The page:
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Shiroiya Hotel, Sou Fujimoto Architects, Photo: Katsumasa Tanaka

To Slumber in a Green Hill: Shiroiya Hotel in Maebashi by Sou Fujimoto

“Where good things grow” − following this motto, the Japanese industrial city of Maebashi has spent the past few years renewing its urban centre. The Second World War left extensive damage in this city of 350,000, which is located around 100 km northwest of Tokyo. Buildings erected over the subsequent decades are also showing their age. One of these is the unadorned reinforced-concrete structure that Sou Fujimoto Architects have now renovated for the Shiroiya Hotel. Previously, the building was home to the Shiroiya Ryokan, an inn that enjoyed more than three centuries of tradition. When it closed, the building stood empty for many years.
In the future, the four-storey hotel will welcome guests under the name Heritage Tower. The architects have had the structure painted in gleaming white and gutted the interior. The south-facing, streetside façade is now bedecked with quotations from American artist Lawrence Weiner.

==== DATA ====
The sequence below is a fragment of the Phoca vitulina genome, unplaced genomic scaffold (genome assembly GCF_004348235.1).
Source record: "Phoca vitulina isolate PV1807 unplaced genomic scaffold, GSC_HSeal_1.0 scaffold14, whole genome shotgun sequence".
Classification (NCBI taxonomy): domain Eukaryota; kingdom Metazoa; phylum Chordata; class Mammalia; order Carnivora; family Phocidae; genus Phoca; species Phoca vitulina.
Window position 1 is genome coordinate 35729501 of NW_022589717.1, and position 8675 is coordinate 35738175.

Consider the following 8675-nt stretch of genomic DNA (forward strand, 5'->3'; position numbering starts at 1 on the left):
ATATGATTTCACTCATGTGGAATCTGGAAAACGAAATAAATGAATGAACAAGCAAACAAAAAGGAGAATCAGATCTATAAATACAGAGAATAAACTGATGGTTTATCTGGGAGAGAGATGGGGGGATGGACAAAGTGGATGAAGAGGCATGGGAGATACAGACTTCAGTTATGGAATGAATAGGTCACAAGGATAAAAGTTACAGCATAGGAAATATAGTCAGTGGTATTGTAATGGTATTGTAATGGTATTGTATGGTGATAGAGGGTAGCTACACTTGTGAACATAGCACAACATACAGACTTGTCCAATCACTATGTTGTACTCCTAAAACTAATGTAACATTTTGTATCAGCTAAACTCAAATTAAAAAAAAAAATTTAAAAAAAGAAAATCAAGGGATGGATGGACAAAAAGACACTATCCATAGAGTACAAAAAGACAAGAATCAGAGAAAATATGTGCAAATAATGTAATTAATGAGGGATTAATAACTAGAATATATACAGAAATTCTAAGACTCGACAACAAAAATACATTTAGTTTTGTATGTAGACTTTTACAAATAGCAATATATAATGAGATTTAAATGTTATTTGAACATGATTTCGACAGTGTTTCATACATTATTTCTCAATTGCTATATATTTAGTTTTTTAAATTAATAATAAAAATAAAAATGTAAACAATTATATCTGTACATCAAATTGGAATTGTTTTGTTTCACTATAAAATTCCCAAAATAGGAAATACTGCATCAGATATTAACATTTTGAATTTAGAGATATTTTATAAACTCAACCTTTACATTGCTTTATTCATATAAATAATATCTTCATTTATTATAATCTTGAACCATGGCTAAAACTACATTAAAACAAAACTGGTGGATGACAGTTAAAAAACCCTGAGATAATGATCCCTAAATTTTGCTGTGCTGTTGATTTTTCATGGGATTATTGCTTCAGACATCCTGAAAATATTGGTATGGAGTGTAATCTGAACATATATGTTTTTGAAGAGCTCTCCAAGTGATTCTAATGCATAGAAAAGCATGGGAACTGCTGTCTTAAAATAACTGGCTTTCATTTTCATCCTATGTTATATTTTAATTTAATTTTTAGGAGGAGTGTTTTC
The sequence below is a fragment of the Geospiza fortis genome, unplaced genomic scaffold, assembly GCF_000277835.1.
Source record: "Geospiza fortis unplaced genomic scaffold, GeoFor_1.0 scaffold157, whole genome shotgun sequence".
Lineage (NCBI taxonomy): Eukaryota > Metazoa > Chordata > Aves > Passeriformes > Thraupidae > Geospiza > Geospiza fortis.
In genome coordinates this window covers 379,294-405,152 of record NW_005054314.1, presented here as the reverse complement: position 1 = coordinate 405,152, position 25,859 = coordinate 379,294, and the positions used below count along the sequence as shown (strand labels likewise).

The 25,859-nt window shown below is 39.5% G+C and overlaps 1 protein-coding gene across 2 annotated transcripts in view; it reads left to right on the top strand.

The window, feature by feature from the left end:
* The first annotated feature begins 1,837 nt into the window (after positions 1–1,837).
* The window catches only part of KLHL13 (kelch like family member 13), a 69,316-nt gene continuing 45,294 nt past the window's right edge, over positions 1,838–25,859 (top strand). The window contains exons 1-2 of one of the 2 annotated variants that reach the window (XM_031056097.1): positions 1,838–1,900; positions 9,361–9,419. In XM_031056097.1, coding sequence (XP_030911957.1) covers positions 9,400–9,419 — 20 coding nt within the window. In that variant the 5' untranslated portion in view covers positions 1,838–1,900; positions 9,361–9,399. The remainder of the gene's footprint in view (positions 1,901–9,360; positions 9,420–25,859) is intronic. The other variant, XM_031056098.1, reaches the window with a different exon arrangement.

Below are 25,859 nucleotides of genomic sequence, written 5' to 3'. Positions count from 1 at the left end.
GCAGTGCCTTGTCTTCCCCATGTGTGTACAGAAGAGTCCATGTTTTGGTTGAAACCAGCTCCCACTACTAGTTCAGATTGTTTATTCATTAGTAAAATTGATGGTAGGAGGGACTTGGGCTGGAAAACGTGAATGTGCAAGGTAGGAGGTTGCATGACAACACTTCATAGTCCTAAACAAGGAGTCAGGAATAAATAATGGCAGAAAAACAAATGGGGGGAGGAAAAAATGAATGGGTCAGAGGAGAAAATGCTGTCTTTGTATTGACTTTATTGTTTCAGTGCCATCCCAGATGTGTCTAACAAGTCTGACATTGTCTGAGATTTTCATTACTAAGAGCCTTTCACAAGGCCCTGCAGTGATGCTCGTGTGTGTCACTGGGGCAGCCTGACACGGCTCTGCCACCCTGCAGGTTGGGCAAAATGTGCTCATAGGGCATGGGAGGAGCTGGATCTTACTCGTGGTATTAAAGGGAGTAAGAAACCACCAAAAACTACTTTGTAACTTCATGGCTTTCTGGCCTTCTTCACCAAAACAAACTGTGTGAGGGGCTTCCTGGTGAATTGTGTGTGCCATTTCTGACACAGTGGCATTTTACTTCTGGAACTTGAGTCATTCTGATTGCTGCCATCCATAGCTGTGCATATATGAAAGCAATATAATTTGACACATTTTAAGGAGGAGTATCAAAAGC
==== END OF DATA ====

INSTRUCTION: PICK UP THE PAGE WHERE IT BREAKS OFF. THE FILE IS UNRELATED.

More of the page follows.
Inside, the architects and their client did anything but maximize the space. Large atria connect the levels and expose the building’s steel skeleton. Daylight falls from above through a new glass roof. Brick paving and large potted plants give the atrium the character of an urban plaza. The Lighting Pipes installation by Argentine conceptual artist Leandro Erlich criss-crosses the reinforced-concrete structure. It consists of plastic pipes that are lit from within − an interpretation of the water pipes that are otherwise painstakingly concealed from view, and not only in hotels. Erlich also designed one of the four artists’ rooms in the building; the others were created by Jasper Morrison, Michele de Lucchi and Sou Fujimoto himself. Altogether, the hotel has 25 guest rooms, whose rates start at the equivalent of around 230 euros a night.
On the north-facing, rear side of the building Sou Fujimoto Architects have erected a complete contrast to the Heritage Tower. This spot was once home to the banks of a small river that was built over long ago. This is why this part of the grounds lies one level lower than the south-facing entranceway. The Green Tower, an artificial hill as tall as four storeys, now mediates the difference in ground height. Inside there are more hotel rooms; the little white huts distributed over the slopes accommodate art installations and a Finnish sauna. A footpath leads across the hill and connects the main road on the entrance side of the hotel with the more tranquil Babakkawa-dori Street to the north of the lot.

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